CID Coinfection With Zika and Dengue-2 Viruses in a Traveler Returning From Haiti, 2016: Clinical Presentation and Genetic Analysis Received 1 June 1 accepted 1 September 1 published online 1 September 1 . Correspondence: N. M. Iovine 1 University of Florida Health/Shands Hospital 1 Division of In- fectious Diseases 1 Global Medicine 1 Rm D 1 2 D 1 SW Archer Rd 1 Gainesville 1 FL 1 (). Clinical Infectious Diseases® 1 0 Department of Environmental and Global Health, College of Public Health and Health Professions 1 The Author 2016. Published by Oxford University Press for the Infectious Diseases Society of America. All rights reserved. For permissions , e-mail 2 Emerging Pathogens Institute 3 Division of Infectious Diseases, Department of Medicine, College of Medicine 4 Department of Infectious Parasitic and Immunomediated Diseases, Reference Centre on Phylogeny, Molecular Epidemiology and Microbial Evolution/Epidemiology Unit, Istituto Superiore di Sanita , Rome , Italy 5 Department of Pathology, Immunology and Laboratory Sciences, College of Medicine, University of Florida , Gainesville 6 Department of Epidemiology, College of Public Health and Health Professions Zika virus and dengue virus serotype 2 were isolated from a patient with travel to Haiti who developed fever, rash, arthralgias, and conjunctivitis. The infecting Zika virus was related to Venezuelan and Brazilian strains but evolved along a lineage originating from strains isolated in 2014 in the same region of Haiti. - A 26-year-old previously healthy female student presented to the medical outpatient clinic at the University of Florida with rash and arthralgias after visiting Haiti where she was working on a research project. She arrived in Port-au-Prince on 18 January 2016 and immediately traveled to Gressier, where she lived in a compound adjacent to a school clinic where 3 ZIKV cases were identified in 2014 [3]. During the day she worked in Carrefour, a neighboring town. Despite using a 40% DEET (diethyltoluamide) insect spray twice daily, she was bitten by mosquitos in the midafternoons while working in Carrefour, and in the mornings in Gressier prior to leaving for Carrefour, and again in the evenings in Gressier upon returning to the compound. She returned to the United States after 11 days on 29 January 2016. She maintained a diary of her symptoms (Figure 1A). The evening of her return, she developed her first symptom: a diffuse, nonpruritic, blanching, maculopapular rash over her abdominal area (29 January, day 1). On day 2, she developed fatigue, subjective fever, facial flushing, and malaise. On this day, she took photographs of the rash on her neck and thigh (Figure 1B and 1C). Her rash progressed to involve her entire body including palms and soles by day 3. Her subjective fever and facial flushing continued on day 3. On day 4, the patient presented to the University of Florida outpatient clinic. She denied fevers, cough, sore throat, nasal congestion, retro-orbital pain, abdominal pain, or diarrhea, and was afebrile with normal vital signs. Her physical exam was notable for a resolving rash, new bilateral conjunctival injection, and pain and swelling of her finger joints, ankles, and knees, which made it difficult to stand. The remainder of her examination was normal. The patient’s rash resolved by day 5. Her joint pain resolved and she felt healthy again on day 7, although her eyes did not return to normal until day 10. Samples of serum and urine sent to the Florida State Laboratory on day 7 were negative for ZIKV viral genomic RNA (vRNA) by reverse-transcription polymerase chain reaction (RT-PCR). As per protocol, the serum was also tested for chikungunya and DENV vRNA by RT-PCR and was positive for DENV-2 only. On day 8, samples of urine and saliva were obtained for testing at our University of Florida research laboratory, and her eye showing conjunctivitis was photographed (Figure 1D). Viral genomic RNA was extracted using a QIAamp Viral RNA Mini Kit (Qiagen Inc, Valencia, California) following the manufacturer’s instructions and analyzed by RT-PCR using primers as described [4] for DENV types 1–4, ZIKV [3], and chikungunya vRNAs (see Supplementary Data for more detailed viral methods). In control experiments, ZIKV primers did not amplify sequences of laboratory strains of DENV-1 through 4, and primers specific for each DENV serotype did not amplify sequences of a laboratory strain of ZIKV (African genotype). Both urine and saliva were positive for DENV-2 and ZIKV vRNAs by RT-PCR. Aliquots of the urine and saliva specimens were inoculated onto cultured cells to assess viral infectivity. Early cytopathic effects were observed 3 days postinoculation and were widespread by day 9 in mosquito and mammalian cells including LLC-MK2 (Supplementary Figure 1). Cell culture supernatants were positive for ZIKV and DENV-2 vRNAs by RT-PCR. The complete ZIKV genome was sequenced via genome walking [3]. The consensus sequence, based on vRNA purified from LLC-MK2 cells, was designated ZIKV Haiti/1/2016 (GenBank accession number KX051563.1), and was distinct from the African lineage control strain (MR 766). The dengue strain is undergoing further sequence analysis but was distinct from the New Guinea C control strain (ATCC-NR-84). For phylogenetic analyses, all available ZIKV nucleotide sequences (http://www.ncbi.nlm.nih.gov/) were aligned [3] to generate a full genome alignment and an alignment of the NS5 gene. Using the available full genome sequences, IQTREE was used to infer a maximum-likelihood phylogeny [5], assess the reliability of the internal branches of the tree by bootstrapping 1000 replicates, and compute fast likelihood-based SH-like probabilities (see Supplementary Data for detailed methods). The patient’s strain (ZIKV Haiti/1/2016) clustered within a well-supported clade including strains from Brazil, Venezuela, and the only other full genome Haitian strain available, isolated in 2014 in the same region of Haiti (yellow highlighted sequences, Figure 2A). A detailed phylogeographic analysis was carried out on the NS5 alignment, which currently represents the largest dataset of ZIKV strains, with the Bayesian framework implemented in the BEAST version 1.7.4 package [6]. The analysis allowed for the reconstruction of ancestral locations (country of origin) of ZIKV lineages currently circulating in South America. Consistent with our previous findings [3], this analysis showed that South American strains emerged from Asian lineages circulating in Thailand and French Polynesia, initially spread to Easter Island, and were subsequently introduced in Haiti (Figure 2B, red arrow). Interestingly, an ancestral Haitian lineage was also at the origin of 2 strains recently sampled in Easter Island and American Samoa (Figure 2B, green and orange arrows, respectively). On 4 March 2016, 36 days after her first symptom, urine and saliva samples were again tested and were negative for ZIKV and DENV vRNAs by RT-PCR and virus isolation. Coinfection of ZIKV and DENV has been described, as might be expected given that the Aedes mosquito can serve as a vector for both [7]. It has been reported that approximately 80% of ZIKV infections are asymptomatic [2], as are a comparable percentage of DENV infections [8]. When symptomatic infection with either ZIKV or DENV does occur, the clinical manifestations are similar, although persons who do become ill with Zika virus usually have mild symptoms [2]. Of note, the lower extremity joint swelling our patient had has been described as unique to infection caused by ZIKV compared with that caused by DENV [9]. However, our patient with dual DENV/ZIKV infection had manifestations on the more severe end of the clinical spectrum than has been described for ZIKV infection alone, including severe arthralgias and joint swelling. While this may simply represent individual variation, it is recognized that DENV antibodies can enhance ZIKV infection, at least in an in vitro setting [10]; the impact of coinfection of ZIKV and DENV on severity of illness in patients remains to be determined. RT-PCR–based testing for DENV and ZIKV allows for detection of dual infection if discriminatory primers are used. While detection of these viruses in blood samples is limited to approximately 1 week after symptom onset, virus may be found for longer periods of time in urine and saliva [11]. Nonetheless, low levels of viremia may affect RT-PCR results, perhaps accounting for the negative ZIKV RT-PCR State Laboratory report [12]. Our ability to detect both viruses from culture supernatants of infected cells using discriminatory primers followed by sequencing to verify the uniqueness of the viruses enabled us to establish dual infection in this patient. The phylogenetic findings are consistent with diversification of the virus in Haiti. The maximum-likelihood tree inferred from full genome sequences shows that ZIKV Haiti/1/2016 clusters within the Asian/South American lineage, but does not share an immediate common ancestor with ZIKV Haiti/ 1/2016 (Figure 2A). The in-depth analysis using NS5 gene sequences based on Bayesian phylogeography suggests at least 3 separate viral gene flow (migration) events involving Haitian strains: the earliest one from Easter Island to Haiti, and 2 independent ones from Haiti back to Easter Island and Venezuela, respectively (Figure 2B). Although such events are supported by relatively low posterior probabilities in the phylogeography tree, a similar trend is strongly supported in the maximumlikelihood tree, albeit limited by the lack of available full genome sequences from several countries (ie, Easter Island). Overall, these phylogenetic analyses highlight the ongoing diversification and spread of ZIKV in the Americas, and Haiti in particular. In conclusion, the observed molecular epidemiologic patterns raise the possibility that continuous evolution and subsequent dissemination of different viral lineages in South America could eventually lead to the emergence of novel variants with distinct genomic features compared to the parent strains, which could include changes in virulence, transmissibility, and pathogenesis. Supplementary Data Supplementary materials are available at http://academic.oup.com/cid. Consisting of data provided by the author to benefit the reader, the posted materials are not copyedited and are the sole responsibility of the author, so questions or comments should be addressed to the author. Notes Financial support. This work was supported by institutional funding made available by the Emerging Pathogens Institute at the University of Florida. Potential conflicts of interest. All authors: No reported conflicts. All authors have submitted the ICMJE Form for Disclosure of Potential Conflicts of Interest. Conflicts that the editors consider relevant to the content of the manuscript have been disclosed. 1. Ventura AK , Ehrenkranz NJ . Endemic dengue virus infection in Hispaniola . I. Haiti . J Infect Dis 1976 ; 134 : 436 - 41 . 2. Zika virus outbreaks in the Americas . Wkly Epidemiol Rec 2015 ; 90 : 609 - 10 . 3. Lednicky J , Beau De Rochars VM , El Badry M , et al. Zika virus outbreak in Haiti in 2014: molecular and clinical data . PLoS Negl Trop Dis 2016 ; 10 :e0004687. 4. Santiago GA , Vergne E , Quiles Y , et al. Analytical and clinical performance of the CDC real time RT-PCR assay for detection and typing of dengue virus . PLoS Negl Trop Dis 2013 ; 7 : e2311 . 5. Nguyen LT , Schmidt HA , von Haeseler A , Minh BQ . IQ-TREE: a fast and effective stochastic algorithm for estimating maximum-likelihood phylogenies . Mol Biol Evol 2015 ; 32 : 268 - 74 . 6. Drummond AJ , Rambaut A , Shapiro B , Pybus OG . Bayesian coalescent inference of past population dynamics from molecular sequences . Mol Biol Evol 2005 ; 22 : 1185 - 92 . 7. Dupont-Rouzeyrol M , O'Connor O , Calvez E , et al. Co-infection with Zika and dengue viruses in 2 patients , New Caledonia, 2014 . Emerg Infect Dis 2015 ; 21 : 381 - 2 . 8. Duong V , Lambrechts L , Paul RE , et al. Asymptomatic humans transmit dengue virus to mosquitoes . Proc Natl Acad Sci U S A 2015 ; 112 : 14688 - 93 . 9. Goeijenbier M , Slobbe L , van der Eijk A , de Mendonca Melo M , Koopmans MP , Reusken CB . Zika virus and the current outbreak: an overview . Neth J Med 2016 ; 74 : 104 - 9 . 10. Paul L , Carlin E , Jenkins M , et al. Dengue virus antibodies enhance Zika virus infection . Florida Gulf Coast University, ed. Cold Spring Harbor, NY: Cold Spring Harbor Laboratory . Available at: http://biorxiv.org/content/early/2016/04/25/ 050112. Accessed 25 April 2016 . 11. Mizuno Y , Kotaki A , Harada F , Tajima S , Kurane I , Takasaki T. Confirmation of dengue virus infection by detection of dengue virus type 1 genome in urine and saliva but not in plasma . Trans R Soc Trop Med Hyg 2007 ; 101 : 738 - 9 . 12. Araúz D , De Urriola L , Jones J , et al. Febrile or exanthematous illness associated with Zika , dengue, and chikungunya viruses, Panama. Emerg Infect Dis 2016 ; 22 : 1515 - 7 .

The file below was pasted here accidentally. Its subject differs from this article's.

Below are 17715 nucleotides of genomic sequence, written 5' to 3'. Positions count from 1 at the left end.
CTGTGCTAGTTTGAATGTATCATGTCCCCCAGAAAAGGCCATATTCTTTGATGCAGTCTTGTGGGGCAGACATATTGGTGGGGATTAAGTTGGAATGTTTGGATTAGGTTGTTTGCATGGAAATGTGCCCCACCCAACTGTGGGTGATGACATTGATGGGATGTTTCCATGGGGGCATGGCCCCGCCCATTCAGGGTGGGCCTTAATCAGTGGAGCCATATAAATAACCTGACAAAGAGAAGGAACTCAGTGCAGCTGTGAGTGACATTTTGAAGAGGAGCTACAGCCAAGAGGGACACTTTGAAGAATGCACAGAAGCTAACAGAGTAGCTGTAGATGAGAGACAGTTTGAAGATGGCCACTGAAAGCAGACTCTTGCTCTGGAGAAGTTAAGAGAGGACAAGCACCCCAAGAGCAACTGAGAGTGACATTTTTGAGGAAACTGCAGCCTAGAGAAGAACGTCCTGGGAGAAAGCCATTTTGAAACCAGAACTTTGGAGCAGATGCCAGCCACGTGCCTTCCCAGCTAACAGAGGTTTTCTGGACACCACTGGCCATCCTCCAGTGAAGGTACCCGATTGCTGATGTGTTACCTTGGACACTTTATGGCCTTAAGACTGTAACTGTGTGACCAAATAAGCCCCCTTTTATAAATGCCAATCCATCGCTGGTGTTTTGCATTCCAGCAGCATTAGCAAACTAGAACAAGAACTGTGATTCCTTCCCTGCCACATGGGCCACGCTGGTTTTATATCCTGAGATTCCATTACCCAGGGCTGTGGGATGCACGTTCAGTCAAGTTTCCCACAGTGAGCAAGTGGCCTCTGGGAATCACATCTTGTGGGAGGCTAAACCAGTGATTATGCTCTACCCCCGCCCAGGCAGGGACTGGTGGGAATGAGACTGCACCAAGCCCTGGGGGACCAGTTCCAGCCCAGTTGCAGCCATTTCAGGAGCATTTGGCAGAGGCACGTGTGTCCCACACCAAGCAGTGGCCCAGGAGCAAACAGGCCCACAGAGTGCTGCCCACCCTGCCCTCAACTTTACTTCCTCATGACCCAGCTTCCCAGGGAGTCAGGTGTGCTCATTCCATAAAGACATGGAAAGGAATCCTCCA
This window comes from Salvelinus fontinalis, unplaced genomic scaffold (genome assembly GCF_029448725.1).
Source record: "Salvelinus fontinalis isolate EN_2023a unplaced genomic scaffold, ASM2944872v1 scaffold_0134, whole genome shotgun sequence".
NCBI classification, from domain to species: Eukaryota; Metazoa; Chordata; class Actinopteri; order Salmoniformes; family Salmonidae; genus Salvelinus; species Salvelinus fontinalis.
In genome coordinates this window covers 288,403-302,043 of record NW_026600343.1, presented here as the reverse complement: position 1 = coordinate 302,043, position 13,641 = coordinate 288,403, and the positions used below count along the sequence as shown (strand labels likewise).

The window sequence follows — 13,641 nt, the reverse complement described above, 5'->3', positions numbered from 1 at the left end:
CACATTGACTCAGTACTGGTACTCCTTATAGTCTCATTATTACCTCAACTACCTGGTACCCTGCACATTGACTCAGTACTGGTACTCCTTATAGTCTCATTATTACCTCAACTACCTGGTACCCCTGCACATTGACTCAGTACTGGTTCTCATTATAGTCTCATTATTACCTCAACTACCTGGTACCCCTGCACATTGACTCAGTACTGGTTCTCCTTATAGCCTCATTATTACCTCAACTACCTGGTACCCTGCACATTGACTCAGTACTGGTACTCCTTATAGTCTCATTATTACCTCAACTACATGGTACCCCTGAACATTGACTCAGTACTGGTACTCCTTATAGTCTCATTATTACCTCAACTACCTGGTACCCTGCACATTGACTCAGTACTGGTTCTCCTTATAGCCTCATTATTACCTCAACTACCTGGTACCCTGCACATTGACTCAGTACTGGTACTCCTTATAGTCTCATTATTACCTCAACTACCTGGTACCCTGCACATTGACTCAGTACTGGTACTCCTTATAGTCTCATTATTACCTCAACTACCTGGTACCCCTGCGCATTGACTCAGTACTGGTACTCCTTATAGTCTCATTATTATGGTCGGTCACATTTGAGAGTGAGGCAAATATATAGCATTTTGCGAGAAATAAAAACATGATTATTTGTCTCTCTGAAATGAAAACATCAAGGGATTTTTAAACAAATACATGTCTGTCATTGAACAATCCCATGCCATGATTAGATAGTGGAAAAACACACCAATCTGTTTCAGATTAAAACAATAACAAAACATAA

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Nicole M. Iovine, John Lednicky, Kartikeya Cherabuddi, Hannah Crooke, Sarah K. White, Julia C. Loeb, Eleonora Cella, Massimo Ciccozzi, Marco Salemi, J. Glenn Morris Jr. Coinfection With Zika and Dengue-2 Viruses in a Traveler Returning From Haiti, 2016: Clinical Presentation and Genetic Analysis, Clinical Infectious Diseases, 2017, 72-75, DOI: 10.1093/cid/ciw667